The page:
A federal judge yesterday cleared the way for the federal government to try again to dispose of a valuable tract of federally owned property in downtown Washington. The sale has been entangled for 15 years in bureaucratic wrangling.

U.S. District Court Judge Joyce Hens Green ruled that the General Services Administration did not have to accept what the federal government called a "below fair market value" bid on the $13 million site, once intended to house a new headquarters building for the Federal Home Loan Bank Board.

The decision allows GSA to put the property up for sale again, and officials indicated they will do so by May. The federal government's effort to sell the property, which lies between D, E, Third and Fourth streets NW, has been frustrated by disputes among government agencies, the District of Columbia government and private bidders.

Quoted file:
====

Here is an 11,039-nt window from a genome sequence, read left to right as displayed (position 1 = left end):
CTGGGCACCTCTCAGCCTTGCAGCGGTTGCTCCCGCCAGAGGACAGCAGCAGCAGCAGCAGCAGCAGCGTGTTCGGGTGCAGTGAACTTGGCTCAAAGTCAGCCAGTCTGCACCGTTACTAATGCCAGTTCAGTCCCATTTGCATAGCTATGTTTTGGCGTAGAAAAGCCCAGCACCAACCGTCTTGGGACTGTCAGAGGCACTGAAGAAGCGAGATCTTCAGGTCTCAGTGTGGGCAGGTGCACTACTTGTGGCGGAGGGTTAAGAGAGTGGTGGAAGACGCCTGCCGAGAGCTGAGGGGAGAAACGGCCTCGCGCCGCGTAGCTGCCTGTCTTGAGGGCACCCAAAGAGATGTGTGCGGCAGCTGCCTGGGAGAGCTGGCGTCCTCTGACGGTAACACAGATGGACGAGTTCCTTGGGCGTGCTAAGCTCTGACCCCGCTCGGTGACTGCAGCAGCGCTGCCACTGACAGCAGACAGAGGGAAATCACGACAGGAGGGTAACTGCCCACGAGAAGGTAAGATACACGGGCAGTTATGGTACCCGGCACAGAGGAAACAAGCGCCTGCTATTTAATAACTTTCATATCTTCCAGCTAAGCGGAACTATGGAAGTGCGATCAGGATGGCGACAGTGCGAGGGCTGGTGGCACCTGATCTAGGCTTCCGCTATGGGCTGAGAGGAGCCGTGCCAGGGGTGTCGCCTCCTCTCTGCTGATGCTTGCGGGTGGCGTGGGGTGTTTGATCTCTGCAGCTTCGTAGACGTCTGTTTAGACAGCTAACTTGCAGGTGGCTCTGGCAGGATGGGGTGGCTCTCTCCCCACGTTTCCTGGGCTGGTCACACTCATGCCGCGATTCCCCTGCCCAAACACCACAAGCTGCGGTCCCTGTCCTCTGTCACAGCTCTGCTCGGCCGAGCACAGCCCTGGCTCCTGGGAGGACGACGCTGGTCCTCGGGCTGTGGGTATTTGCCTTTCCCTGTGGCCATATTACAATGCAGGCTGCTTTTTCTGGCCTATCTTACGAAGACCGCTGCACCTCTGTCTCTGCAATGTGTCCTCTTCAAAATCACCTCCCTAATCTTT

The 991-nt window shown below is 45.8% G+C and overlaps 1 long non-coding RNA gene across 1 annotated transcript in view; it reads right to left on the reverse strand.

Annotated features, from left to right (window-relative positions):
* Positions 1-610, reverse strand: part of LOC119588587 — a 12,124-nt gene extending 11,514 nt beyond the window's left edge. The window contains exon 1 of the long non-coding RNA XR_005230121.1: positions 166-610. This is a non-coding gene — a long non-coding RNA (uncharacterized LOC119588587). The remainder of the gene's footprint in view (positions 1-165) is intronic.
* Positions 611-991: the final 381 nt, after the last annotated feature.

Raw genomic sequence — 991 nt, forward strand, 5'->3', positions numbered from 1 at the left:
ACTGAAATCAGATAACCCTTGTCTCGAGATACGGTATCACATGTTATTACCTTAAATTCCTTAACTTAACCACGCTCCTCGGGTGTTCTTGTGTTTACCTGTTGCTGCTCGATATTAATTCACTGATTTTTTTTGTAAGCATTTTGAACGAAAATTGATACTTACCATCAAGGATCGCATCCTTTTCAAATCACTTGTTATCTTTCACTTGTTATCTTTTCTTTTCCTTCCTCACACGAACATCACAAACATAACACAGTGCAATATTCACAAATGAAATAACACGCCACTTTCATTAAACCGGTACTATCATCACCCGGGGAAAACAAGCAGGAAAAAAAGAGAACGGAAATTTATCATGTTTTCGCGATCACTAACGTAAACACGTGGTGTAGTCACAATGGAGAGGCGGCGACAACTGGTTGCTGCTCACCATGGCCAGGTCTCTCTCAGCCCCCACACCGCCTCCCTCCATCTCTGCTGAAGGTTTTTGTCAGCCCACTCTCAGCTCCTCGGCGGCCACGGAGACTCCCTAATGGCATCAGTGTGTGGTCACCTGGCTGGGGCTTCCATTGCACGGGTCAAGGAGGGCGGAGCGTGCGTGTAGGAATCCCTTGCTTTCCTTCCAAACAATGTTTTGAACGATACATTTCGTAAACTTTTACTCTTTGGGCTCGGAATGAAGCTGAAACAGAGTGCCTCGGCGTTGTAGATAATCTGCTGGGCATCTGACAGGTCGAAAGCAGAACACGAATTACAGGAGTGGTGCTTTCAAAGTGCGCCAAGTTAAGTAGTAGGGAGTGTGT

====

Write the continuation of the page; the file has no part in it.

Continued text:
The Marine Engineers Beneficial Association Pension Trust made the highest offer in the latest round of bidding, in 1981, but GSA rejected the bid even after the trust increased its offer to $9.6 million at the agency's request.

The trust sued, claiming that GSA's decision was arbitrary and unlawful, but Green ruled that federal law allows the government to "reject all bids without liability."

"We've been waiting a long time for this," said Earl E. Jones, GSA assistant commissioner for real property. "It's the type of property that I'd like to get out to make the federal land sales program a success."